We'll be moving back to Hannah's blog next time for a new topic, so keep an eye open. ;)
 So here are our choices: but what are yours? Comment below and tell us!


  1. The only way said dinosaurs could be more terrifying is, naturally, if they were given the unholy gift of jet packs in addition to those blade hands. But then, of course, that'd just be silly - I mean, we'd be crossing into the sci-fi realm then!

    In all seriousness though, good choices from the both of you. I'm partial to the K'Chain Che'Malle, of course, in all their dinosaur glory, but the human choice was an interesting one. I don't think anyone expects someone to pull that one out for "favorites" on the fantasy card - but when you put it out there like that, I understand the reasoning. We are a diverse lot, on and off the literary field - one scarcely needs the other fantastical races when you realize just how very much can indeed be done in introducing our own species into the endless possibilities of the mystical realms...

    But on my end, I must say I've always been intrigued (see: Bloody well must know more) by the Nonmen of R. Scott Bakker's Prince of Nothing and Aspect Emperor series. Fascinating and deadly powerful creatures, and the tidbits of history he keeps teasing out in regards to them only up the intrigue further.

  2. I tend to be a fan of the elves. I tend to play elves in MMOs (...level 85 blood elf paladin, among others), although in fantasy novels I also tend to side with the Trickster-archetyped fairies when they are present. I'm generally rather ambivalent toward humans in fantasy because I am human in real life, and fantasy tends to be escapism.

  3. @Cianphelan: Haha, no kill like overkill. But yes, we would.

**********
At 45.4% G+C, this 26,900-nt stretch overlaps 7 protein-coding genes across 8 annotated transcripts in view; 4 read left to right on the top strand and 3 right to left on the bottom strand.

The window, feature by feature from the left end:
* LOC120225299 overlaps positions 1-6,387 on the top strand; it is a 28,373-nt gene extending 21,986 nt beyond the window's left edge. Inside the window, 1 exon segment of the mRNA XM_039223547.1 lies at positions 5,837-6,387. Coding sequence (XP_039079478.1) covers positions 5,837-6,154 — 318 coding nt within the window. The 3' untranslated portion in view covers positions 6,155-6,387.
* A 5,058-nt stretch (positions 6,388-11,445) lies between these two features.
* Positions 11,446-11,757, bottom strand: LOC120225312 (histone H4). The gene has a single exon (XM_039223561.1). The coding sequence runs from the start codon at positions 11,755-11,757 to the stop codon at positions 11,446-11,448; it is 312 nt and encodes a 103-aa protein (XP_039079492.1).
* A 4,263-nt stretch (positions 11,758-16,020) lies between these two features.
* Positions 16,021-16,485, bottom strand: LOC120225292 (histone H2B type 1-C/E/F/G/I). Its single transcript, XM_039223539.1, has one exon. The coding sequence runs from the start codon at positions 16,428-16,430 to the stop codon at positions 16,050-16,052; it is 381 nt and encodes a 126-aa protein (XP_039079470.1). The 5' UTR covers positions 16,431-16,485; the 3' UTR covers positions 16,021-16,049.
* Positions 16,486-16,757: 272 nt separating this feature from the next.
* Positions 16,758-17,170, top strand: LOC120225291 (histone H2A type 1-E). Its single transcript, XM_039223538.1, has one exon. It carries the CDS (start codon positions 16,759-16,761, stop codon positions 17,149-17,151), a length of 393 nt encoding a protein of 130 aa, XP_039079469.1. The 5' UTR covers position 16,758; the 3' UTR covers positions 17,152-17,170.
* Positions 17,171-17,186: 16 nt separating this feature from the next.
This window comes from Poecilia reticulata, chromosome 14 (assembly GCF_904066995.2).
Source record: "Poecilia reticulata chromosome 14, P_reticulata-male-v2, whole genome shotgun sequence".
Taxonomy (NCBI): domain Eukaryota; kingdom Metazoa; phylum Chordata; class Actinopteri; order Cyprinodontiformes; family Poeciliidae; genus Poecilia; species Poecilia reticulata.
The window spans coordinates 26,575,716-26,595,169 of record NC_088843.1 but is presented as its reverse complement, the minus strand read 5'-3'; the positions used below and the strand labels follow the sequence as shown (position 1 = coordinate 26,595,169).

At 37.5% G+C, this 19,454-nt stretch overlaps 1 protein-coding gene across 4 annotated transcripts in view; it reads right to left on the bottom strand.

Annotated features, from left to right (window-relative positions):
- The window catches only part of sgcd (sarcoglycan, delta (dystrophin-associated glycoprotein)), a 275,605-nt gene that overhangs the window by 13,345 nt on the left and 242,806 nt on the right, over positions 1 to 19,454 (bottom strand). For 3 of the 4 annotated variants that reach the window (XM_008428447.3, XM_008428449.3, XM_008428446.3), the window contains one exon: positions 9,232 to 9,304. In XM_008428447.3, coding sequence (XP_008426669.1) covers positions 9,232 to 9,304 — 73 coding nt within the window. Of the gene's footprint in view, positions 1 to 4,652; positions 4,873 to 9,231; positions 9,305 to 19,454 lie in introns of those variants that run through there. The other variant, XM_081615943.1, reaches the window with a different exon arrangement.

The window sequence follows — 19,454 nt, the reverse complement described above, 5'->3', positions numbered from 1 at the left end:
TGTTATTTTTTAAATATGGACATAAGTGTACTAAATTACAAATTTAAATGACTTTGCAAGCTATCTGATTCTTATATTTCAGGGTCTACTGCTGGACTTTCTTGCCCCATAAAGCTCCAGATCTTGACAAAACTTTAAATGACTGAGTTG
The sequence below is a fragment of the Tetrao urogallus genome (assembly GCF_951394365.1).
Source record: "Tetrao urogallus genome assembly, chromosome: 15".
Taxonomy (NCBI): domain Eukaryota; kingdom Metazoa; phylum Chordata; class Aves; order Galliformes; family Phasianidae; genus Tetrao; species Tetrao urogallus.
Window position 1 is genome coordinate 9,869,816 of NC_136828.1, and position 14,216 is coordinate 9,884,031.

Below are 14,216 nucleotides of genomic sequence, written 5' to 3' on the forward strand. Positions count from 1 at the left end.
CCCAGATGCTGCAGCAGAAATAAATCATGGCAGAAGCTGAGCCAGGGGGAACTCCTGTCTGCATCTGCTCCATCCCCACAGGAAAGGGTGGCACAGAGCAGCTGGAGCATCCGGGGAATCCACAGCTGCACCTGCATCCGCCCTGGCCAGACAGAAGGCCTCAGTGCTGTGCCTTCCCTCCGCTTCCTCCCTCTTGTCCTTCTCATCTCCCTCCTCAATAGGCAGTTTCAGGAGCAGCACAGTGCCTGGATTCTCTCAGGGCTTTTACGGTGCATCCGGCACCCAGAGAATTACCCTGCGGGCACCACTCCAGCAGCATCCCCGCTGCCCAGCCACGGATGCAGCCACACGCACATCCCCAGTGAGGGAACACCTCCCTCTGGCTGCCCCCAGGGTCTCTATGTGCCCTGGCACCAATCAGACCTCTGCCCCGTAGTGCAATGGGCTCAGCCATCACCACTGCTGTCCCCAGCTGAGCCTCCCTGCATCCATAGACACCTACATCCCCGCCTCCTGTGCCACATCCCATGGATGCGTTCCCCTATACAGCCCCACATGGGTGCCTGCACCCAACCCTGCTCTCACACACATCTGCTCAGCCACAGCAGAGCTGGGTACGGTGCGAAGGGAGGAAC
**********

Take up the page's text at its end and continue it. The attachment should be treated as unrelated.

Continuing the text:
I haven't read Bakker (a fatal flaw! Burn the herteic!), but I really need to - and we do seem to have a certain empathy for humanesque races more than others, unsurprisingly. I'm not a big fan of elves and dwarves, who tend to be clues to a generic fantasy, but they have been done well too: the tiste Andii, to use Erikson again, I'm much fonder of than say, Paolini's!

    Then again, many of my favourite novels have few speculaive elements, and humans, of course, focus the attention on character rather than race. (Or 'oh look, he can smell through his eyeballs' surprise ;))

    @bookswithoutanypictures: Hehe, nice. I used to be an MMO fan (but don't really play any longer... apart from the occasional spot of Minecraft, of course). I have liked elves on occasion, wen done less generically or with justification, but not the flawless immortals ala Paolini. I particularly dislike races intended to be 'good' or 'evil': make it ambiguous, people, don't just stereotype! Because it's boring. :P

  4. Funny i was never fun of dinosaurs when my favorite "race" is dragons. I'm totally in love and obsessed with dragons of any kind no matter the story or if they are bad. They are just awesome!

    As for a more humanoid race, i would say like elves in general. They seem magical and beautiful, and don't let me start about the elvish language of Tolkien.

  5. Heh, I do like dragons when they're done originally (ie. with a few new ideas, not just calling them something else). Also, they've kind of become increasingly common, and as a result less impressive, over time - so I like dragons that put some of the fear back in. :P Dammit, why is Erikson my example for ALL of these?

    Because the Eleint (dragons) in his novels, are some of my favourites, along with Robin Hobb's.

  6. Funny but i haven't actually find a book with dragons that please me. Maybe Eon and Eona but those are closer to the asian version.

    Haven't read any of the authors you mentioned. Not planning until i finish Feist's books. And they are many :p

    I guess til then i will have to stick to my own imaginary dragons ^^

  7. I have to agree with Cianphelan on this one... Bakker's Nonmen are my favorite;) I've also always been a fan of Merfolk, or creatures of the sea. I think that's a goldmine waiting to be tapped. Not many fantasy delves into the ocean depths!

  8. True, actually - the only one I've read recently has been 'Sea of Ghosts', I think: if that's the title. People being changed by poisonous 'brine', etc. Actually quite good, but I really need to find the sequel - and yes, the sea - well, undersea - is underused IMO.